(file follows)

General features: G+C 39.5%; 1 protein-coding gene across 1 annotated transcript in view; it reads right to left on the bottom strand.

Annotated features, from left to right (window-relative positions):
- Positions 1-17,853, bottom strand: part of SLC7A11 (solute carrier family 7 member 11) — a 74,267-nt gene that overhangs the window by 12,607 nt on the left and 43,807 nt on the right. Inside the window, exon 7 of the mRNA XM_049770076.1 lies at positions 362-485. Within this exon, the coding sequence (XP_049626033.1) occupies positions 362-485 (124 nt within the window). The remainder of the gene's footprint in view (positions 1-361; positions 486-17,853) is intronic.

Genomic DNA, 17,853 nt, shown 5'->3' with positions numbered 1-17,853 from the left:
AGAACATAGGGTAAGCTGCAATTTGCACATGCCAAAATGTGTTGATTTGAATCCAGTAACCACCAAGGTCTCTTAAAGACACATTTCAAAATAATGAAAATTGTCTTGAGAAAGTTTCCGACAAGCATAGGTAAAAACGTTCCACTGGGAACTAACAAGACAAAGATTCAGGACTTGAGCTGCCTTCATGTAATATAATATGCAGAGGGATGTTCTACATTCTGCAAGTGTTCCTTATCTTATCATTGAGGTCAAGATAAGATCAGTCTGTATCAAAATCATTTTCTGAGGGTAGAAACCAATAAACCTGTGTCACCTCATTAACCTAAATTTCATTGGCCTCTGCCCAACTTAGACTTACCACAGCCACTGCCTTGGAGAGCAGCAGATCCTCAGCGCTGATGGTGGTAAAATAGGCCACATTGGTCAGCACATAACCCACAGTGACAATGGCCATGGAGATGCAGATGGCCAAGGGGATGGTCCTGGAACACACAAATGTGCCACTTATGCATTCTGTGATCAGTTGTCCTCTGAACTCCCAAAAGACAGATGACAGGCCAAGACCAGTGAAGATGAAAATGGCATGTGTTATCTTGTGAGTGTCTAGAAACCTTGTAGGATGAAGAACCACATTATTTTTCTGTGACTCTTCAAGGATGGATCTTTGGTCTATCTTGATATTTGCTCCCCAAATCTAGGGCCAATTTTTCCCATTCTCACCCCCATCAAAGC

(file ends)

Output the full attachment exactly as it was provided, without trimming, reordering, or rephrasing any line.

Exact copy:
General features: G+C 39.5%; 1 protein-coding gene across 1 annotated transcript in view; it reads right to left on the bottom strand.

Annotated features, from left to right (window-relative positions):
- Positions 1-17,853, bottom strand: part of SLC7A11 (solute carrier family 7 member 11) — a 74,267-nt gene that overhangs the window by 12,607 nt on the left and 43,807 nt on the right. Inside the window, exon 7 of the mRNA XM_049770076.1 lies at positions 362-485. Within this exon, the coding sequence (XP_049626033.1) occupies positions 362-485 (124 nt within the window). The remainder of the gene's footprint in view (positions 1-361; positions 486-17,853) is intronic.

Genomic DNA, 17,853 nt, shown 5'->3' with positions numbered 1-17,853 from the left:
AGAACATAGGGTAAGCTGCAATTTGCACATGCCAAAATGTGTTGATTTGAATCCAGTAACCACCAAGGTCTCTTAAAGACACATTTCAAAATAATGAAAATTGTCTTGAGAAAGTTTCCGACAAGCATAGGTAAAAACGTTCCACTGGGAACTAACAAGACAAAGATTCAGGACTTGAGCTGCCTTCATGTAATATAATATGCAGAGGGATGTTCTACATTCTGCAAGTGTTCCTTATCTTATCATTGAGGTCAAGATAAGATCAGTCTGTATCAAAATCATTTTCTGAGGGTAGAAACCAATAAACCTGTGTCACCTCATTAACCTAAATTTCATTGGCCTCTGCCCAACTTAGACTTACCACAGCCACTGCCTTGGAGAGCAGCAGATCCTCAGCGCTGATGGTGGTAAAATAGGCCACATTGGTCAGCACATAACCCACAGTGACAATGGCCATGGAGATGCAGATGGCCAAGGGGATGGTCCTGGAACACACAAATGTGCCACTTATGCATTCTGTGATCAGTTGTCCTCTGAACTCCCAAAAGACAGATGACAGGCCAAGACCAGTGAAGATGAAAATGGCATGTGTTATCTTGTGAGTGTCTAGAAACCTTGTAGGATGAAGAACCACATTATTTTTCTGTGACTCTTCAAGGATGGATCTTTGGTCTATCTTGATATTTGCTCCCCAAATCTAGGGCCAATTTTTCCCATTCTCACCCCCATCAAAGC